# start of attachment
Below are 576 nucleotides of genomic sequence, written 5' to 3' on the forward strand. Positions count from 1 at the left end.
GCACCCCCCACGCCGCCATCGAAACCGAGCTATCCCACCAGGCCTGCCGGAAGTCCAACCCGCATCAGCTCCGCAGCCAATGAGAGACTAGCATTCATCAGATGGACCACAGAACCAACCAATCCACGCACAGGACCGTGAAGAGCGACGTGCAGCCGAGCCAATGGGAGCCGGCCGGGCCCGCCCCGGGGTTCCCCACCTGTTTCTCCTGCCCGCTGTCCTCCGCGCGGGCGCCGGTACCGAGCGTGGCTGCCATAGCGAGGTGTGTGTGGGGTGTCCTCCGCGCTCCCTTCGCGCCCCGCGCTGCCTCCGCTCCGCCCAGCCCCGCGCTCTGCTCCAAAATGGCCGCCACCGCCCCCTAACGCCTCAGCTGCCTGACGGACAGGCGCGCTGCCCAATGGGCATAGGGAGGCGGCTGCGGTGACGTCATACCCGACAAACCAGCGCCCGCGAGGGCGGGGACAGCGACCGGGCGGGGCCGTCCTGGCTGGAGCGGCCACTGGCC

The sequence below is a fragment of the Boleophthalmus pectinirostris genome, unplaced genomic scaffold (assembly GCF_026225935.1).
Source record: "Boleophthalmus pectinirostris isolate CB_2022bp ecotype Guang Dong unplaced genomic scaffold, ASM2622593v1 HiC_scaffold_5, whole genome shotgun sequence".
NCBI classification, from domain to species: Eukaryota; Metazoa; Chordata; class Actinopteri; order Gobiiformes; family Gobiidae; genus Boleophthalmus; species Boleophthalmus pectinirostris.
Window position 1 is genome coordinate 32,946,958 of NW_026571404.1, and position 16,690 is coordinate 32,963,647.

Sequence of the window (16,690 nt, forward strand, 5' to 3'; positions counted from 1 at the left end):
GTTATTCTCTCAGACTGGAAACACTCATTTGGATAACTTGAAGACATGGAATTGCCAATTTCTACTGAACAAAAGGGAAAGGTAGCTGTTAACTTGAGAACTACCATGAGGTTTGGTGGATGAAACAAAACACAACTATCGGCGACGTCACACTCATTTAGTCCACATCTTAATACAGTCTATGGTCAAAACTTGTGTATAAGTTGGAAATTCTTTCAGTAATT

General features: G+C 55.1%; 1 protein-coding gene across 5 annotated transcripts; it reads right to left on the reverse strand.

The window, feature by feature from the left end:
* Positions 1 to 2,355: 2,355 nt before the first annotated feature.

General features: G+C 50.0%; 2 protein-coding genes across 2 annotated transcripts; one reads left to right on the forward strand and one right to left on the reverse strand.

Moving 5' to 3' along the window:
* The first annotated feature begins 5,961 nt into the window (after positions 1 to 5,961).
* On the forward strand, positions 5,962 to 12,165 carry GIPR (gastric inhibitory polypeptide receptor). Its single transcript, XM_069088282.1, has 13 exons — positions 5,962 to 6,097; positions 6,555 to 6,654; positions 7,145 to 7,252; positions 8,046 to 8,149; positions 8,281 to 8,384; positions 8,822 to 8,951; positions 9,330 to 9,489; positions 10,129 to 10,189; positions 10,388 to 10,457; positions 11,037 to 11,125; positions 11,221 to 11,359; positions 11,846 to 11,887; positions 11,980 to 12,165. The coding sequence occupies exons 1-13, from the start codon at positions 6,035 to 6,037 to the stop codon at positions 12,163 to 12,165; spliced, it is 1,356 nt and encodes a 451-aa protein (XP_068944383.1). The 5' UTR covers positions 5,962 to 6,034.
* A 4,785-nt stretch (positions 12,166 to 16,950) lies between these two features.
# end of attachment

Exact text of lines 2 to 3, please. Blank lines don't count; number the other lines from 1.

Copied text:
GCACCCCCCACGCCGCCATCGAAACCGAGCTATCCCACCAGGCCTGCCGGAAGTCCAACCCGCATCAGCTCCGCAGCCAATGAGAGACTAGCATTCATCAGATGGACCACAGAACCAACCAATCCACGCACAGGACCGTGAAGAGCGACGTGCAGCCGAGCCAATGGGAGCCGGCCGGGCCCGCCCCGGGGTTCCCCACCTGTTTCTCCTGCCCGCTGTCCTCCGCGCGGGCGCCGGTACCGAGCGTGGCTGCCATAGCGAGGTGTGTGTGGGGTGTCCTCCGCGCTCCCTTCGCGCCCCGCGCTGCCTCCGCTCCGCCCAGCCCCGCGCTCTGCTCCAAAATGGCCGCCACCGCCCCCTAACGCCTCAGCTGCCTGACGGACAGGCGCGCTGCCCAATGGGCATAGGGAGGCGGCTGCGGTGACGTCATACCCGACAAACCAGCGCCCGCGAGGGCGGGGACAGCGACCGGGCGGGGCCGTCCTGGCTGGAGCGGCCACTGGCC

The sequence below is a fragment of the Boleophthalmus pectinirostris genome, unplaced genomic scaffold (assembly GCF_026225935.1).